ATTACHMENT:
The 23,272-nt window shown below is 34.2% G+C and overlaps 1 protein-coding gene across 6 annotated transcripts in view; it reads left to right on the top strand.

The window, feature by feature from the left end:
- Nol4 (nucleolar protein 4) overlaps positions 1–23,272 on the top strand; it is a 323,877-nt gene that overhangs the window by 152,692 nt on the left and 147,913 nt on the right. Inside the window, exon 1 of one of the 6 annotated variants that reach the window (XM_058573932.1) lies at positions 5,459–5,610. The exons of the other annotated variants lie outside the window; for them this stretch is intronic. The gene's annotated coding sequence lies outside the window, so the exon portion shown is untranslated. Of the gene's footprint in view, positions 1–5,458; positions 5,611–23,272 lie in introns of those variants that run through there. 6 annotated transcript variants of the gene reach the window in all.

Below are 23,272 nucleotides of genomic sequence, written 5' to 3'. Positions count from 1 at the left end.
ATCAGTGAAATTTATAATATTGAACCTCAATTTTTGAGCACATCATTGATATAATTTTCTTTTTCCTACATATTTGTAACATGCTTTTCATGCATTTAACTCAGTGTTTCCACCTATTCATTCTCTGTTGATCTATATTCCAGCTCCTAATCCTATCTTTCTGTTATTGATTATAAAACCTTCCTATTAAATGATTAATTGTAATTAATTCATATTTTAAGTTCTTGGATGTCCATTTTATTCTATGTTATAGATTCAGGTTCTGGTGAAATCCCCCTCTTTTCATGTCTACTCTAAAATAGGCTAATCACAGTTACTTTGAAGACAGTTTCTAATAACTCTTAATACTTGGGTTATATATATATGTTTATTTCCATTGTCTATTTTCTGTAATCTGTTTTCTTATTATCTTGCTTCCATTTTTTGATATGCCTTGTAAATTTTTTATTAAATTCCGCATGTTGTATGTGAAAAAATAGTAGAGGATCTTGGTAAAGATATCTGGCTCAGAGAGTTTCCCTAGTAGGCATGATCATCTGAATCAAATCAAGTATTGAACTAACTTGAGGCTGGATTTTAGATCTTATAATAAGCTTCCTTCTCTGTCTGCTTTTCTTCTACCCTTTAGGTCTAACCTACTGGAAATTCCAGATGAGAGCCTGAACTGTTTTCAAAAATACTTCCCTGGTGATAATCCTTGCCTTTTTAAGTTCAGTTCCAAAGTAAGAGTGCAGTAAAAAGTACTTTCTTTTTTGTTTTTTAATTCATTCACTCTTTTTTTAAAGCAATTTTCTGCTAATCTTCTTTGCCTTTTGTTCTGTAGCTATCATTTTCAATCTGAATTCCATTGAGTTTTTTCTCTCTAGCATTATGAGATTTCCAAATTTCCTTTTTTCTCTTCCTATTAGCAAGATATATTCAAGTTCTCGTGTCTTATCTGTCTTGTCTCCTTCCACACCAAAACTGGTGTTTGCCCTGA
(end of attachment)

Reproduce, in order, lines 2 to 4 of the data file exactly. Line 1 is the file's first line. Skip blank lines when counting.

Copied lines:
The window, feature by feature from the left end:
- Nol4 (nucleolar protein 4) overlaps positions 1–23,272 on the top strand; it is a 323,877-nt gene that overhangs the window by 152,692 nt on the left and 147,913 nt on the right. Inside the window, exon 1 of one of the 6 annotated variants that reach the window (XM_058573932.1) lies at positions 5,459–5,610. The exons of the other annotated variants lie outside the window; for them this stretch is intronic. The gene's annotated coding sequence lies outside the window, so the exon portion shown is untranslated. Of the gene's footprint in view, positions 1–5,458; positions 5,611–23,272 lie in introns of those variants that run through there. 6 annotated transcript variants of the gene reach the window in all.

Below are 23,272 nucleotides of genomic sequence, written 5' to 3'. Positions count from 1 at the left end.